Redistricting proposal for Fulton County creates three white, three black commission districts
By David Pendered
A redistricting proposal for Fulton County’s board of commissioners would create three commission districts serving majority white populations in north Fulton, and three districts serving majority black populations in south Fulton. The seventh post, county chair, would be elected and serve countywide.
This plan is moving at a time Fulton County’s government appears to have no registered lobbyists to present its views at the Capitol. The county’s previous lobbyist, Michael Vaquer, who served six years, terminated representation Dec. 31, according to the state’s Government Transparency Commission.
An added wrinkle is that the redistricting proposal comes as the U.S. Supreme Court is reviewing a legal challenge to the constitutionality of a portion of the 1965 Voting Rights Act that regulates the formation of districts. Georgia’s attorney general signed a brief urging the court to take up the case, from Shelby County, Ala.
The dividing line in the redistricting proposal is 10th Street. Tenth Street is at, or near, the historic – and often unremarked in public – dividing line between the county’s black and white communities. It’s located in Midtown and runs alongside Piedmont Park.
The proposal would eliminate one countywide district and use that seat to form a second seat in north Fulton County.
The redistricting plan was introduced in the state House, and it provides a racial breakdown of the voters in each proposed district. A point of interest is a figure known as VAP, for voting age population; its significance is to show the proportion of minority voters in each district.
Here’s the breakdown for the three north Fulton districts, which would be predominately white:
District 1: Black VAP – 10.7 percent; Hispanic VAP – 7.9 percent;
District 2: Black VAP – 15.4 percent; Hispanic VAP – 10.2 percent;
District 3: Black VAP – 12.7 percent; Hispanic VAP – 8.7 percent.
Here’s the breakdown for the three south Fulton districts, which would be predominately black:
District 4: Black VAP – 64.5 percent; Hispanic VAP – 4.4 percent;
District 5: Black VAP – 73.8 percent; Hispanic VAP – 5 percent;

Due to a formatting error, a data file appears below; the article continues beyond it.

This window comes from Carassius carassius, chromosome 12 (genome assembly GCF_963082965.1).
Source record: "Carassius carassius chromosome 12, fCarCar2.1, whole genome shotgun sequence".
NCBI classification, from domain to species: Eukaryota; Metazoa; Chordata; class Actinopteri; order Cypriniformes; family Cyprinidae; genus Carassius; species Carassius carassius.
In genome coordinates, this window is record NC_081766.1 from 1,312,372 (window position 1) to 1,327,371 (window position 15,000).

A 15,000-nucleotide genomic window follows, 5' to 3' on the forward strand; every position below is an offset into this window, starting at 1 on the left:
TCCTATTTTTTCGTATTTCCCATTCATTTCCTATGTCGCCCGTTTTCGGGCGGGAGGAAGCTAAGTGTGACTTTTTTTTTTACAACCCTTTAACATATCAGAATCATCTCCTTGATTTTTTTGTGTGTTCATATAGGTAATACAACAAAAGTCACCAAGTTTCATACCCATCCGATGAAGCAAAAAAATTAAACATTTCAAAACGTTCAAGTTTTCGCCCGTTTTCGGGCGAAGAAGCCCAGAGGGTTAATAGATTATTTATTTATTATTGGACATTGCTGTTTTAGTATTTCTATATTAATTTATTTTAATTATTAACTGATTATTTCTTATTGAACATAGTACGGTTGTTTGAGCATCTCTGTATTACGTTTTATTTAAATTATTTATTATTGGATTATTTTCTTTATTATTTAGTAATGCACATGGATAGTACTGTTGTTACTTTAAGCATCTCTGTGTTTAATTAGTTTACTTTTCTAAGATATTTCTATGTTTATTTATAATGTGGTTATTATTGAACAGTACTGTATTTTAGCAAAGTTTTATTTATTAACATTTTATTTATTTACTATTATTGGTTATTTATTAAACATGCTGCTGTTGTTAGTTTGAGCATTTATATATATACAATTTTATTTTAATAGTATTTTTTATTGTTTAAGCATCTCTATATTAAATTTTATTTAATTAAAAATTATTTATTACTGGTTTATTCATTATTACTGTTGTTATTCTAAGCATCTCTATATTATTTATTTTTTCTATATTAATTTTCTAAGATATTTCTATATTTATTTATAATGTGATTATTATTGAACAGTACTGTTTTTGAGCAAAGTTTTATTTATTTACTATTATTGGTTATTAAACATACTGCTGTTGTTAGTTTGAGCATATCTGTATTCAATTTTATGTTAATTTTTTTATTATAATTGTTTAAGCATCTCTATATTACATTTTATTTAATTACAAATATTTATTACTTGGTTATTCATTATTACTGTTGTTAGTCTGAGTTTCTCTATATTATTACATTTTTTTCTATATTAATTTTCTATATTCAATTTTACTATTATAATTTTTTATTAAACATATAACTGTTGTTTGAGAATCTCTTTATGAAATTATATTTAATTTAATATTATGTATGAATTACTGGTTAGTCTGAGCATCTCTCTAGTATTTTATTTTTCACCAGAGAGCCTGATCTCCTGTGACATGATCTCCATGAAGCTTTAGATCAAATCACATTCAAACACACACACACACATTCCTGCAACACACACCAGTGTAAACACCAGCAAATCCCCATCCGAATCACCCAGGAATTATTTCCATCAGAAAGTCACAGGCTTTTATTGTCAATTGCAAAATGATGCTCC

District 6: Black VAP – 81.2 percent; Hispanic VAP – 5.6 percent.
House Bill 171 is to be discussed Thursday at a meeting of Fulton County’s legislative delegation at the Capitol. The sponsor is Rep. Lynne Riley (R-Johns Creek), who chairs Fulton’s delegation.
Fulton County’s total population is 920,581, according to the breakdown.
The ideal population for each district should be 153,430, according to the breakdown. This proposal provides for each district to be within plus/minus 0.6 percent of the target, which translates to the biggest deviation being 962 residents, according to the breakdown.
The ratio of minority to majority voters is important because the U.S. Constitution intended to provide equality of representation for all Americans, according to a number of court rulings handed down in the 1960s, according to a guide from the Census Bureau.
The Alabama case pending in the Supreme Court challenges Section 5 of the Voting Rights Act, which applies to states that have a history of discriminating against minority voters. Georgia Attorney General Sam Olens joined six other attorneys general in asking the Supreme Court to review Section 5.
Section 5 requires approval from the federal Justice Department, or a special court, for all changes to district lines and other election matters. Olens contends the provision has outlived its usefulness and that its intention is protected by Section 2, which is not part of the review.
The wide range of current of Section 5 reviews pending before the Justice Department provides some interesting reading on the Justice Department’s website.
Pending reviews include an annexation in Coweta County; a referendum in Telfair County; an election in Barrow County; and an annexation in the Gwinnett County town of Berkeley Lake.